Garcia and many of Owens’ teammates with the 49ers, Eagles and Cowboys may have helped recalibrate the conversation of Owens back to the strictest possible definition of the playing field.

NOTE: Matt Maiocco is a member of the Pro Football Hall of Fame selection committee and made the opening presentation on the qualifications of Terrell Owens.

Kilgore: All of 49ers on same page 'for the first time in a long time'


Kilgore: All of 49ers on same page 'for the first time in a long time'

The 49ers’ coaching staff made its feelings known to center Daniel Kilgore throughout the season.

But, in the past, that would not have necessarily meant everyone in the organization had the same thoughts about Kilgore, who was scheduled to be an unrestricted free agent.

“The whole season, coaches and I had a good relationship,” Kilgore said Wednesday on conference call with Bay Area reporters. “Just talking and having one-on-ones with various coaches, I had a positive outlook for the future.

“But that’s just one thing. The coaches have an opinion of you, but then there’s also the front office. That’s two totally different things. And I think for the first time in a long time, our coaches and the front office are on the same page.”

Kilgore was working out back home in Tennessee on Wednesday when he signed a three-year contract to avoid hitting the free-agent market. Kilgore, 30, a seven-year NFL veteran, described the contract as a team-friendly deal.

The 49ers presented Kilgore with a contract offer during the season but negotiations did not get serious until just recently. While the 49ers expressed interest in retaining Kilgore, he said he did not know what the future held for him when he packed his belongings from the locker room on the day after the season ended.

“It kind of makes you nervous because in this profession, people like the younger guys,” Kilgore said. “You just never know what will happen at any time, any given day, in the NFL. So toward the end, that last day of clearing out the locker, I didn’t know if I’d be back. I didn’t know if the Niners would want me back.”

Kilgore was named the winner of the organization’s top honor for an offensive lineman. Kilgore won the Bobb McKittrick Award for best exemplifying the dedication, excellence and commitment of the long-time 49ers offensive line coach. Kilgore started all 29 games in which he appeared the past two seasons, including a career-high 16 games last season.

"I've been here seven years and I consider the Bay Area my second home,” Kilgore said. “To be able to extend my career wearing the 49ers jersey was special to me. This team is heading in the right direction, I wanted to be a part of it."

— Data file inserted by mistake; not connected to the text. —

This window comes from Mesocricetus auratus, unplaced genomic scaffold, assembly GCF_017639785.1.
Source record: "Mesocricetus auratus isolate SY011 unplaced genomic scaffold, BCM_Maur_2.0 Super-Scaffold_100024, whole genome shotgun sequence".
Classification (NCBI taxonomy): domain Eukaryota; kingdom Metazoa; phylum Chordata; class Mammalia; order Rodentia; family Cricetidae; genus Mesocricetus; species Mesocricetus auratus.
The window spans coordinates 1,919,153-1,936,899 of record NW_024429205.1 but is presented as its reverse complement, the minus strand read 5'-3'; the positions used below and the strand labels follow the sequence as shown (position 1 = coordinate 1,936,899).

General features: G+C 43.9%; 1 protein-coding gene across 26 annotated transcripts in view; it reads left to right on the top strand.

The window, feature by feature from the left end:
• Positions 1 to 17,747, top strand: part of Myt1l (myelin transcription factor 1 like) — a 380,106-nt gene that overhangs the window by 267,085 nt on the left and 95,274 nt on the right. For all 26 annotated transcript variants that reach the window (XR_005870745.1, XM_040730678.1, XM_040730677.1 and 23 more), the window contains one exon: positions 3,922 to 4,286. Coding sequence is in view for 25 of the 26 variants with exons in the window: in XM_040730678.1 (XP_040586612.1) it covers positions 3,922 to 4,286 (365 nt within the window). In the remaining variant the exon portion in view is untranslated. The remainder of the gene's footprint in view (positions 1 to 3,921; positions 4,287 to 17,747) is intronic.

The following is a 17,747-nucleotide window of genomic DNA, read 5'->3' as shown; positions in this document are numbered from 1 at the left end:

Why the 49ers did not hesitate to pay Garoppolo big money

Matt Maiocco

Why the 49ers did not hesitate to pay Garoppolo big money

When Jimmy Garoppolo signed a contract that could pay him up to $137.5 million over the next five years, he was asked what convinced him during his nine weeks with the organization that he wanted to be with the 49ers for the long term.

“I think it was a number of things,” Garoppolo said last week. “The team, the acceptance that they had of me when I first got here from the get-go, the coaching staff, Kyle and Rich. It was a very welcoming environment, and I really liked that. We had some success down the stretch, and you could see that pieces were falling into place. We've got a long way to go, but I think we're moving in the right direction.”

Kyle, of course, is head coach Kyle Shanahan. Rich Scagarello is the 49ers’ quarterbacks coach, and the person from whom Garoppolo spent the most time after arriving in Santa Clara on Oct. 31 after a trade with the New England Patriots.

Garoppolo earned $3.5 million in his first four NFL seasons. His new contract makes him the NFL’s highest-paid player, making an average of $27.5 million per season, with $48.7 million fully guaranteed.

Scangarello, appearing this week on The 49ers Insider Podcast, talked about what he learned about Garoppolo from working so closely with him to teach him Shanahan's offense. Scangarello said there is no question in his mind the money will not change Garoppolo’s approach to his work.

“That’s why it was easy for the organization and everyone to invest in somebody like Jimmy Garoppolo,” Scangarello said. “I just think that’s not the kind of person he is. If you met his family, you know where he comes from, what he’s about. His brothers, his parents, are just good, solid people people. He’s made of the right stuff and I just don’t see that affecting him in that way.

“It’s just not who he is. That’s the fun part of working with somebody like that every day. When they’re really talented and they appreciate everything and they work at it, you have a chance to be a successful organization and they can be a great player. And I don’t think those things will ever affect him.”